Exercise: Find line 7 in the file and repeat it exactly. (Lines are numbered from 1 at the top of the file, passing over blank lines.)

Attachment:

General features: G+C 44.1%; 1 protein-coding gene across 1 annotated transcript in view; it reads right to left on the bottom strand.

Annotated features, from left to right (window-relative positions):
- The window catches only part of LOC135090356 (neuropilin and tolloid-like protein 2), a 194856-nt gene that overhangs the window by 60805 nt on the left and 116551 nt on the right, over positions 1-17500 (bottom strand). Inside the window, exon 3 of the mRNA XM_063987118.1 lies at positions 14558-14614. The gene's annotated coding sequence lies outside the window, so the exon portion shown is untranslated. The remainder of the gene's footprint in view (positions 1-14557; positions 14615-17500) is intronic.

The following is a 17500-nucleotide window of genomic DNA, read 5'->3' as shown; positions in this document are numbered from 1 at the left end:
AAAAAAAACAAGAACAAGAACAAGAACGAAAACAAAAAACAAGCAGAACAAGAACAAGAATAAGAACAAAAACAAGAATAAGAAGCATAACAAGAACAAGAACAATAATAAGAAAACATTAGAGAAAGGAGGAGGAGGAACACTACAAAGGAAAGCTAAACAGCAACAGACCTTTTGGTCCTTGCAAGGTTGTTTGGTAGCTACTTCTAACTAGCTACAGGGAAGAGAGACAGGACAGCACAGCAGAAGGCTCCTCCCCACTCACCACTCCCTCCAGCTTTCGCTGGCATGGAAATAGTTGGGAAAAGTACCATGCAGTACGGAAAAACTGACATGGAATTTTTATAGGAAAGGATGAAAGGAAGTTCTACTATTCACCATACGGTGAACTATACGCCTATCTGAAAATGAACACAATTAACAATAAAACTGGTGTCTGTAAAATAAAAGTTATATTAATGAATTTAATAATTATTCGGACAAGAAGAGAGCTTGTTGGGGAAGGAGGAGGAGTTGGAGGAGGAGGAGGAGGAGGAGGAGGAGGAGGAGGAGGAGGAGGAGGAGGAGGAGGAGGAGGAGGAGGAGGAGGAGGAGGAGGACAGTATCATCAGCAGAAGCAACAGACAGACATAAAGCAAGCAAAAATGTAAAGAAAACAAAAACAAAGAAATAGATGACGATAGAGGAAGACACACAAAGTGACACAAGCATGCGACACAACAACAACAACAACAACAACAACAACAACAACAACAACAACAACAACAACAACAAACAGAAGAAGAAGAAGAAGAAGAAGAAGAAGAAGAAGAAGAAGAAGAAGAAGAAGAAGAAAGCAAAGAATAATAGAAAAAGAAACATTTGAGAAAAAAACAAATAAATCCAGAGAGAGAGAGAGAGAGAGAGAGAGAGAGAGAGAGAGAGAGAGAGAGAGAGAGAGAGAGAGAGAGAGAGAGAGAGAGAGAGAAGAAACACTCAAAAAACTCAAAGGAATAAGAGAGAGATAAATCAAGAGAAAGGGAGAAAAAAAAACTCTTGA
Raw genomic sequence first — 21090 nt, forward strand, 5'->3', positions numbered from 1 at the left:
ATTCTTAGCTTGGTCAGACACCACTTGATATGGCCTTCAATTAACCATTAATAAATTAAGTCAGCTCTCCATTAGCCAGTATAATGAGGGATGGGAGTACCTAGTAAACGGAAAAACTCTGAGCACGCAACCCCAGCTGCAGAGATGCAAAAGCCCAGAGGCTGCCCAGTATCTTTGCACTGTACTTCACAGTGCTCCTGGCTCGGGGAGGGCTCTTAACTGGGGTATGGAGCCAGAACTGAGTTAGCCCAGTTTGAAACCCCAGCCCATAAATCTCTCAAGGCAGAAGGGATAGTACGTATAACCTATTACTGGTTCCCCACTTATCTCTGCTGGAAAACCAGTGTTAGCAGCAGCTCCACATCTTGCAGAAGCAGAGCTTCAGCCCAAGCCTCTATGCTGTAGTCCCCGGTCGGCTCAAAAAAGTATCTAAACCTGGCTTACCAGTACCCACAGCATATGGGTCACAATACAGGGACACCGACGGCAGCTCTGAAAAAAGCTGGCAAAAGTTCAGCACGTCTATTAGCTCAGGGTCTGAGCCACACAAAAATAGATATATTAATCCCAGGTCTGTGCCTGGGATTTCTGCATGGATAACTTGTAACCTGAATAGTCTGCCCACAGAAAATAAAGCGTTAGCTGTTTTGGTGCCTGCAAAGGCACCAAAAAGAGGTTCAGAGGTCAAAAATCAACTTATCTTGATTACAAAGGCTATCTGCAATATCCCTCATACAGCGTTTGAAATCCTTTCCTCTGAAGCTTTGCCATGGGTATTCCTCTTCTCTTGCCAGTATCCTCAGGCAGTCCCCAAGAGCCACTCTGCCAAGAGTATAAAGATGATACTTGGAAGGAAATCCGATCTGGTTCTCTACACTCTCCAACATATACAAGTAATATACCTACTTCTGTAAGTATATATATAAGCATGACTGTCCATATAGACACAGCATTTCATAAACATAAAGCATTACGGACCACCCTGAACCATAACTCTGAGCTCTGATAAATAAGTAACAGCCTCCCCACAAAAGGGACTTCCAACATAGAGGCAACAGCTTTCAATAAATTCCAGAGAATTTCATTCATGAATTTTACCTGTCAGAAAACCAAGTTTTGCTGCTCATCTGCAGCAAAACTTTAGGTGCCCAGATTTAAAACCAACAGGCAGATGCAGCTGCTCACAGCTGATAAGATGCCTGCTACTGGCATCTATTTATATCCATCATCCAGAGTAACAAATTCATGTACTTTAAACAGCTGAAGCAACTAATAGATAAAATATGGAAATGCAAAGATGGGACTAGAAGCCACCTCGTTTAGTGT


ATTCTTAGCTTGGTCAGACACCACTTGATATGGCCTTCAATTAACCATTAATAAATTAAGTCAGCTCTCCATTAGCCAGTATAATGAGGGATGGGAGTACCTAGTAAACGGAAAAACTCTGAGCACGCAACCCCAGCTGCAGAGATGCAAAAGCCCAGAGGCTGCCCAGTATCTTTGCACTGTACTTCACAGTGCTCCTGGCTCGGGGAGGGCTCTTAACTGGGGTATGGAGCCAGAACTGAGTTAGCCCAGTTTGAAACCCCAGCCCATAAATCTCTCAAGGCAGAAGGGATAGTACGTATAACCTATTACTGGTTCCCCACTTATCTCTGCTGGAAAACCAGTGTTAGCAGCAGCTCCACATCTTGCAGAAGCAGAGCTTCAGCCCAAGCCTCTATGCTGTAGTCCCCGGTCGGCTCAAAAAAGTATCTAAACCTGGCTTACCAGTACCCACAGCATATGGGTCACAATACAGGGACACCGACGGCAGCTCTGAAAAAAGCTGGCAAAAGTTCAGCACGTCTATTAGCTCAGGGTCTGAGCCACACAAAAATAGATATATTAATCCCAGGTCTGTGCCTGGGATTTCTGCATGGATAACTTGTAACCTGAATAGTCTGCCCACAGAAAATAAAGCGTTAGCTGTTTTGGTGCCTGCAAAGGCACCAAAAAGAGGTTCAGAGGTCAAAAATCAACTTATCTTGATTACAAAGGCTATCTGCAATATCCCTCATACAGCGTTTGAAATCCTTTCCTCTGAAGCTTTGCCATGGGTATTCCTCTTCTCTTGCCAGTATCCTCAGGCAGTCCCCAAGAGCCACTCTGCCAAGAGTATAAAGATGATACTTGGAAGGAAATCCGATCTGGTTCTCTACACTCTCCAACATATACAAGTAATATACCTACTTCTGTAAGTATATATATAAGCATGACTGTCCATATAGACACAGCATTTCATAAACATAAAGCATTACGGACCACCCTGAACCATAACTCTGAGCTCTGATAAATAAGTAACAGCCTCCCCACAAAAGGGACTTCCAACATAGAGGCAACAGCTTTCAATAAATTCCAGAGAATTTCATTCATGAATTTTACCTGTCAGAAAACCAAGTTTTGCTGCTCATCTGCAGCAAAACTTTAGGTGCCCAGATTTAAAACCAACAGGCAGATGCAGCTGCTCACAGCTGATAAGATGCCTGCTACTGGCATCTATTTATATCCATCATCCAGAGTAACAAATTCATGTACTTTAAACAGCTGAAGCAACTAATAGATAAAATATGGAAATGCAAAGATGGGACTAGAAGCCACCTCGTTTAGTGT